In August 2013, Tim Murphy at Mother Jones described the sinkhole at Bayou Corne as “the biggest ongoing disaster in the United State that you haven’t heard of.”
That was already a year after the sinkhole had first appeared. Writing for the Daily Kos, Jen Hayden offered the following overview:
“One night in August 2012, after months of unexplained seismic activity and mysterious bubbling on the bayou, a sinkhole opened up on a plot of land leased by the petrochemical company Texas Brine, forcing an immediate evacuation of Bayou Corne’s 350 residents—an exodus that still has no end in sight. Last week, Louisiana filed a lawsuit against the company and the principal landowner, Occidental Chemical Corporation, for damages stemming from the cavern collapse.
“Texas Brine’s operation sits atop a three-mile-wide, mile-plus-deep salt deposit known as the Napoleonville Dome, which is sheathed by a layer of oil and natural gas, a common feature of the salt domes prevalent in Gulf Coast states. The company specializes in a process known as injection mining, and it had sunk a series of wells deep into the salt dome, flushing them out with high-pressure streams of freshwater and pumping the resulting saltwater to the surface. From there, the brine is piped and trucked to refineries along the Mississippi River and broken down into sodium hydroxide and chlorine for use in manufacturing everything from paper to medical supplies.
“What happened in Bayou Corne, as near as anyone can tell, is that one of the salt caverns Texas Brine hollowed out—a mine dubbed Oxy3—collapsed. The sinkhole initially spanned about an acre. Today it covers more than 24 acres and is an estimated 750 feet deep. It subsists on a diet of swamp life and cypress trees, which it occasionally swallows whole. It celebrated its first birthday recently, and like most one-year-olds, it is both growing and prone to uncontrollable burps, in which a noxious brew of crude oil and rotten debris bubbles to the surface. But the biggest danger is invisible; the collapse unlocked tens of millions of cubic feet of explosive gases, which have seeped into the aquifer and wafted up to the community. The town blames the regulators. The regulators blame Texas Brine. Texas Brine blames some other company, or maybe the regulators, or maybe just God.”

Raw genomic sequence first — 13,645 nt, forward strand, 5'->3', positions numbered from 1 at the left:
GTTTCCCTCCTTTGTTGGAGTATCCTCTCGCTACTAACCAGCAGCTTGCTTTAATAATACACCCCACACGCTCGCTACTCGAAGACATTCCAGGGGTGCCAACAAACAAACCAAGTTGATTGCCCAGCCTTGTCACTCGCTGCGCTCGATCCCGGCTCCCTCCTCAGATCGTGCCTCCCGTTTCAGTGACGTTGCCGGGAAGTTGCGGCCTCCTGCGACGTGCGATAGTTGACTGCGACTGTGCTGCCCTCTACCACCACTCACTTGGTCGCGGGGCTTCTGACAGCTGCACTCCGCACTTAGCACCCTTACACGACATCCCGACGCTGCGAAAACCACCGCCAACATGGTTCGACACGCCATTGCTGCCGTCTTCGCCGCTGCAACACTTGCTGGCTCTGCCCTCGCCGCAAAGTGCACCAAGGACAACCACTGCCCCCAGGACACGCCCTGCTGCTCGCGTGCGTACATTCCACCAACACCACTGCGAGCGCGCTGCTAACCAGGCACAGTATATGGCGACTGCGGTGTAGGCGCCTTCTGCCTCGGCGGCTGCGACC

In the intervening months, the company has determined that a side wall of the salt cavern has collapsed, something that was previously thought an extremely remote possibility.
The sinkhole’s expanding to swallow large trees and pieces of ground along its edges is what made the video that brought it to national attention go viral. But the broader danger is that the sinkhole may release millions of cubic feet of methane gas that will almost certainly ignite and create a fireball of enormous proportions.
In “The Sinkhole That Swallowed a Swamp,” an article published in The Verge, Adrianne Jeffries concludes with the following observations:
“Toward the end of September, the Bayou Corne response team had a small breakthrough. The 3D seismic images finally came out, revealing two very deep reservoirs of gas that were likely feeding the methane leaks. The findings showed there is also a lot more gas in the aquifer than the 45 million cubic feet previously estimated, but the conclusion was the same: it could take years to get rid of all the gas.
“Even after the gas is cleared and the sinkhole stops growing, scientists will have to keep monitoring the area for decades, says Courreges, the state analyst. ‘While it was a man-made action that started this, it’s geology and natural forces that are making everything happen,’ he says. ‘And geology happens slow.’”
Regulations will not prevent all disasters, but it is very difficult to argue that deregulation does not escalate the risk-taking that almost inevitably leads to disasters.
Or at least it would be very hard for someone to make the case for deregulation if the viral video of the Bayou Corne sinkhole were running in a loop on a screen behind them.